The life expectancy of women living in the poorest areas of England fell by 100 days in recent years, Office for National Statistics data suggests.
Between 2012-2014 and 2015-2017, female life expectancy in the richest areas increased by 84 days, widening the gap between rich and poor to half a year.
In men, the gap also widened – but less markedly.
Life expectancy in the UK as a whole has stopped improving at the rate expected, the ONS said.
Women in the most deprived areas in England can expect to live for 78.7 years, while women in the least deprived areas can live for 86.2 years – a gap of 7.5 years.
This gap in female life expectancy has widened between 2012-2014 and 2015-2017, with a particularly noticeable drop in life expectancy among poorer women.
Those women living in the most deprived areas can expect to live the shortest lives and live the smallest number of healthy years, the ONS said.
Ben Humberstone, deputy director for health analysis and life events at the ONS, said: “This has led to a significant widening in the inequality in life expectancy at birth in England.”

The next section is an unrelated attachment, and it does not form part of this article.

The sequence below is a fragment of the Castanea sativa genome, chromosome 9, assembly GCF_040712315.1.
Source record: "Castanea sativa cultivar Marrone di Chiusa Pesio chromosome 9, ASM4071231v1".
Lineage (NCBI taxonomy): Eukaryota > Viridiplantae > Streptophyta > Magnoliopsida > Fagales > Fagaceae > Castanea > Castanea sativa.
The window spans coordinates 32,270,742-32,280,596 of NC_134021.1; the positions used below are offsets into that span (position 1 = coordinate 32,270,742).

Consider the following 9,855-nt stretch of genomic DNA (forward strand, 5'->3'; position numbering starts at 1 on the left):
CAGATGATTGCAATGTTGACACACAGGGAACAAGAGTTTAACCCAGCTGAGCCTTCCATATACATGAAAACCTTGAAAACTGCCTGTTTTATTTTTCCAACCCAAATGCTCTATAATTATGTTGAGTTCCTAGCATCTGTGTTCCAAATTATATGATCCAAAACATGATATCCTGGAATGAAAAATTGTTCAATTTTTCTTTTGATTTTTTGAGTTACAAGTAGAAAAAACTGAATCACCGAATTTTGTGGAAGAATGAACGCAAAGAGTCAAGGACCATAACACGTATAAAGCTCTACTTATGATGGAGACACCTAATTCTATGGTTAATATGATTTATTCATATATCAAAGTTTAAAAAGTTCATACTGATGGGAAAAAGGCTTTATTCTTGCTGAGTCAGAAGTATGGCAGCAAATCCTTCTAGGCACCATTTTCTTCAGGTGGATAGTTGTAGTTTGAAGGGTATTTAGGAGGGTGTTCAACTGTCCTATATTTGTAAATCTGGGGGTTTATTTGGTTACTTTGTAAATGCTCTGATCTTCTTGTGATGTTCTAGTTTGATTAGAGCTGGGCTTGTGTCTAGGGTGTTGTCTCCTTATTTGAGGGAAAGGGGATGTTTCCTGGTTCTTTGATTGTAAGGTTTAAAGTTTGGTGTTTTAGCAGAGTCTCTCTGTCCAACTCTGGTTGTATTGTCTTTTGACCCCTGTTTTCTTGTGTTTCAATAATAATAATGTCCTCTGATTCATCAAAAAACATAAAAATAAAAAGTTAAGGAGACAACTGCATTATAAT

For men, the life expectancy gap is greater – nearly a decade, or 74 years in poorer areas compared to 83.3 years in richer ones.
But there has been virtually no fall in life expectancy among poor men, although there was a significant increase in the most affluent men.
In Wales, the gap in life expectancy between the least and most deprived areas was 8.8 years for males and 7.6 years for females in 2015 to 2017.
The changes in life expectancy since 2012-2014 were not statistically significant, the ONS said.
In Scotland, the rise in life expectancy is grinding to a halt, according to a recent report.
Figures for Northern Ireland were not included in this ONS report, but previous stats show life expectancy for women at birth in Northern Ireland was unchanged.